“Among the fields of gold…”

Howdy y’all,

Summer has truly arrived, hasn’t it? Well, at least in the Midlands it has. The sun’s been shining and the Great British public has stripped off due to the warmth. Gone are the coats, jumpers and boots – replaced by cropped trousers and strappy vests. Luckily, apart from a few offenders (wink), this trend is restricted to just the women-folk. 🙂

Today’s lyric is a song title – Sting to be specific, but I’d accept Eva Cassidy too – although I could have gone for ‘And it was all yellow’ from Coldplay…. but I’m not a fan.

(Ed: *ahem*)

Ummm? Oh yes. So why the line? Glad you asked 🙂 The fields around the southern parts of Nottinghamshire are aglow with oilseed rape. Indeed when driving through the countryside, you seem to be in a sea of yellow flowers. It certainly brightens up the view! Luckily the smell is quite nice and I hear that it doesn’t upset hay-fever sufferers. In some ways, it’s a shame that Google Earth / MS wotsit isn’t a bit more real-time because I’d like to see just how much rapeseed we’ve got around us. Surely we can’t be eating that much marg? Is it destined for our fuel tanks instead as bio-fuel?

This leads us – because basically this blog is a stream of consciousness – (Ed: the Saints’ be praised for the delete button!) to the future. I’m obsessed- no, ‘obsessed’ is too strong a word – keen? interested? No… fascinated? Yup – fascinated with the change of the past to the future. I love to see old buildings, new ones go up and even the shift from what was once ‘cutting edge’ and is now an accepted part of the background. The same applies to fashion and not just because I’m trans. Okay. Well perhaps because I am a trans. Let’s face it, most (straight) blokes don’t give a hoot, do they? 🙂

In that regard, photos are like the record of our architecture. They let us see who we’ve been and what was once ‘cutting edge’ is now old hat. We move. We change. Indeed it seems a shame, to me at least, that a longer-term record isn’t kept of our high streets and city centres as buildings are ripped up and replaced with new ones. I don’t mind change, but sometimes I’d like to see what’s gone before. I’ve read that with the rise of digital storage, we run the risk of losing our photo records as CD corrupt or formats become obsolete. Ahhh, the price of progress. 🙂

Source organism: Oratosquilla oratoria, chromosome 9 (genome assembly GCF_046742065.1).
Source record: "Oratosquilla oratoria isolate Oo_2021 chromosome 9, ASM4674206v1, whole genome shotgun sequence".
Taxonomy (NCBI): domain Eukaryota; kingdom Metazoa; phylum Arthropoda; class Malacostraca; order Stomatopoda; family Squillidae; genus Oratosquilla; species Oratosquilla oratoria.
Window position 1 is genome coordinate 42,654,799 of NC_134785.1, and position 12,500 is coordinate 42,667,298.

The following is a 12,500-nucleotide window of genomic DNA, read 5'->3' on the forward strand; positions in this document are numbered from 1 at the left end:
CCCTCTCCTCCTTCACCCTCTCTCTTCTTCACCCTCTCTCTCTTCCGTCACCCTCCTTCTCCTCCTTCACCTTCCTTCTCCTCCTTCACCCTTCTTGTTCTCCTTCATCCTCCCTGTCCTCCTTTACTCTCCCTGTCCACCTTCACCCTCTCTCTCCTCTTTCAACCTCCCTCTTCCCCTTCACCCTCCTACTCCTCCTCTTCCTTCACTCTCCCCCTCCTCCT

Here’s to a sunny weekend!


  1. One of fascinating things about time is you can’t impose a chosen direction to it. Some CDs etc will probably survive, just as written articfacts have. And just as randomly. It will continue to confine anthropology to an impercise science. But its still amazing that we actuall find occassionally a thousand year old document/letter/book.

    I hope if they ever find anything of mine 2000 years from now, its something better than a box of receipts for a hundred pairs of mint condition heels, worn only once. 🙂

  2. As you say, some things will survive. One of the key problems with any ancient technology is the ability for people to read it. A lot of early computer software is not longer available because the tapes / disks it was on, have perished. So it may be with data too. Unless you can read the format, the information is worthless. Still, fingers crossed eh? 🙂

    With all our talk and chatter on blogs, there’s not a lot of the day to day business of what goes on in our time. I don’t know if that is a good or bad thing. On one hand you have the history listed in books or other places. Subculture blogs represent what’s beneath the radar, what’s going on in isolated pockets of society.

    As a side note, there’s a wonderful piece in the first series of Doctor Who. The story is set way in the future and the hosts reveal an antique ‘iPod’ that plays music. They wheel on an old 50s jukebox and it starts playing Tainted Love. Clever.

  3. I have ’78’s that go back to 1918 (some of my Dad’s and some of my own)and have hung onto turntables for them; my LP’s and 45’s as well. Before this strike came up I was browsing for a portable Victrola…just to have a mechanical way to play something “if”.

    My cassettes I will probably try to burn to disc through the next few years before the tape disintegrates.

    Photo storage has become enough of a problem that I’m going to acquire a file cabinet and use the hanging disc glassines that the pros use until the next new medium comes along. Hopefully by then my daughter-in-law will be in studio someplace and she can transcribe them for me!

    We have photos we’ve inherited from my wife’s family that go back 140 years, but so many aren’t marked and mean nothing to anyone living…

    On a happier note; cropped trousers and strappy vests…hmmmm!



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